The pain certainly doesn’t end there. Mr Gove has given the go ahead for academies to employ staff (including teachers) who have “no teaching qualifications”. A cheap alternative these ‘teachers’ will drive down results and not raise them – as Michael Gove has very much hoped for. It just indicates how times change. It was only 2 years ago David Cameron was suggesting all teachers should have a 1st or a 2:1 degree and all applicants with a 2:2 or 3rd would be rejected; now it’s a profession that someone with no knowledge on the curriculum or children can enter. With the power to sack and amend the contracts of teachers, the workforce at academies becomes undervalued. Unions have a point when they point out the “disposable attitude” academies are now adopting. The new academies seem fraught on keeping costs down- at the costs of standards. At this time, when we here that standards in schools are falling, shouldn’t we ensure that pupils get the best and the cream of the crop, not the bottom of the barrel. 

Academies symbolise how Gove’s ideology is seeping into our education system. Their management schemes indicate a switch from a board of governors to companies with vetted financial interests having real control to the application process and the independence of schools to pick and choose pupils. Agreed, it is unlikely Academies will suddenly reject all applications from a certain area but what is there to stop them? Unfair, unequal and bias – the academy scheme only goes to remove the hope and dim the light on the dreams on many thousands of pupils. What does any of this matter, surely the content is the same from Academy to Academy, school to school? Well not exactly. Anyone who watched Faith School Menace with Richard Dawkins will have noted the fact that many religious based academies are beginning to swerve away even from the basic curriculum they have to teach on things like Biology and the Sciences to Religious Studies. If it wasn’t bad enough that Academies don’t have to stick to the curriculum non-Academy schools have to, it seems that they can’t even do that well.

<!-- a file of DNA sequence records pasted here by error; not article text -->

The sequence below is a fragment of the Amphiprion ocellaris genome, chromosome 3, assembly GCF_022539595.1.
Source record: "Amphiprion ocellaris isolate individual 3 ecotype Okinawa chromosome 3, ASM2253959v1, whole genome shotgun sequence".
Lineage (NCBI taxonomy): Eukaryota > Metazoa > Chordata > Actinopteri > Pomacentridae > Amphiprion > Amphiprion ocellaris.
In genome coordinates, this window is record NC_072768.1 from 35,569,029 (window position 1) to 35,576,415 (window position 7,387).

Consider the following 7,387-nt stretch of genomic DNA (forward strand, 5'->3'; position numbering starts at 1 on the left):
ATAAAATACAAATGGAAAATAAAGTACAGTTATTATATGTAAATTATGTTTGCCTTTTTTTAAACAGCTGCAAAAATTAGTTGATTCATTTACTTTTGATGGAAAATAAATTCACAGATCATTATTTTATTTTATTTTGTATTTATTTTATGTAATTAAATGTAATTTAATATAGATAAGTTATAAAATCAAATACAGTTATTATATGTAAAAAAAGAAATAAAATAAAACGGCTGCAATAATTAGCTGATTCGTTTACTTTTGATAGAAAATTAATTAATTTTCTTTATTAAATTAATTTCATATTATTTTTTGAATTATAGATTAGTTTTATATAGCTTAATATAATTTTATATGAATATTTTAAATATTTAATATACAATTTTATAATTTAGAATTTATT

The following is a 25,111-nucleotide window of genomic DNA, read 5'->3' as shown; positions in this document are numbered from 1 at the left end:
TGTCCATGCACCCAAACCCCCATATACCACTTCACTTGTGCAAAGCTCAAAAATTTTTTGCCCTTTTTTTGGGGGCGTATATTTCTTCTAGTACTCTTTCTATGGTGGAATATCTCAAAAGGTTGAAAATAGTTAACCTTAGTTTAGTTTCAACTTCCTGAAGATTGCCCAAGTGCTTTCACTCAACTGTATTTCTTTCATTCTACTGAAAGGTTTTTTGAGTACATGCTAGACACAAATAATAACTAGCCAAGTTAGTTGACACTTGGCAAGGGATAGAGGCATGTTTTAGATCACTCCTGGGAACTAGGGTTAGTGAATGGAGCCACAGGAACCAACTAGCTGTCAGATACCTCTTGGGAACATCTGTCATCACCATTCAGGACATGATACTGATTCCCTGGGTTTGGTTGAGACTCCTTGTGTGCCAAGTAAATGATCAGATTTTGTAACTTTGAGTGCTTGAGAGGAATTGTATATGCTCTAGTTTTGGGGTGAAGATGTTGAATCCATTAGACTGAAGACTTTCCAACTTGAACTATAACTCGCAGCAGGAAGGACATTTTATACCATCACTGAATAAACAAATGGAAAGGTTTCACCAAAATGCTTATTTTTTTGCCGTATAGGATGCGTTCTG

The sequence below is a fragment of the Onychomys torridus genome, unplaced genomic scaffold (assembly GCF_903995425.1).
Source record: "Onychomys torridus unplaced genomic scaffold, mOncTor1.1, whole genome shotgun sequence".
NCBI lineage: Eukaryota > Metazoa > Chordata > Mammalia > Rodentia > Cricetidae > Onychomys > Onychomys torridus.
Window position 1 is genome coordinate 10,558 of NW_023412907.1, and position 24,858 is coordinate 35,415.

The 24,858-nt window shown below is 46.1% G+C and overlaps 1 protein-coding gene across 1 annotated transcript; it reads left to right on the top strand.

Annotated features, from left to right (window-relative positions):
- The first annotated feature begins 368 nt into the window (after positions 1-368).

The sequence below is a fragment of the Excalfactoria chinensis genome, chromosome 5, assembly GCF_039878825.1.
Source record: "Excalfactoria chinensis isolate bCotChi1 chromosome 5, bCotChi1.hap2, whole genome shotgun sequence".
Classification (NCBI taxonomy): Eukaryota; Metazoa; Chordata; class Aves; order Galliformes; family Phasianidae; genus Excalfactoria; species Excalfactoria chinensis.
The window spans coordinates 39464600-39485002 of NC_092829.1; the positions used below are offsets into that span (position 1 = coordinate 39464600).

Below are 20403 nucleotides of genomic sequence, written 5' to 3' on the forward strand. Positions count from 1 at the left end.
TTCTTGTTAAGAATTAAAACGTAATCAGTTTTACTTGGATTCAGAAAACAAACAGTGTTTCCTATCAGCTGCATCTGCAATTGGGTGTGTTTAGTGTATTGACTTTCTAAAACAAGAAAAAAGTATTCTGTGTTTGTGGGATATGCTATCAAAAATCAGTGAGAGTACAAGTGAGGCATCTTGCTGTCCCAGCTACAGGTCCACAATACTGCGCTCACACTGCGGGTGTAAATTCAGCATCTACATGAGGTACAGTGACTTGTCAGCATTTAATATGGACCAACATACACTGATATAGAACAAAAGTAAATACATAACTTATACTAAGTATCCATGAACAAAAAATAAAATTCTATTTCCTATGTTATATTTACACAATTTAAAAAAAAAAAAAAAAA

What is even more worrying is that his plans to cripple young people don’t end there. With his announcements to scrap GCSE’s and replace them with old style O-Levels, I wonder whether we should start playing ABBA and David Bowie again and go back to 1980. I do not think exams have got any easier. It is far easier, though, for a generation who have passed their exams, gained their qualifications and received their university education (I suspect at a well reduced price) to criticise the system as it stands. GCSE’s create a consistency around vocational and academic studies and allow students to play to the best of their abilities, dividing people up in to separate groups at an early age doesn’t solve a problem of rising standards. It is only keeping a close check on exam questions and syllabus that mean we will help conquer our own futures.

In a new era when we are likely to need to train again to keep up with the moving times, we must ensure that we have high standards in the most basic of areas. We need assertive, thoughtful leadership from someone who realises now more than ever the importance of filling an empty mind with an open, enquiring one.

By James Wand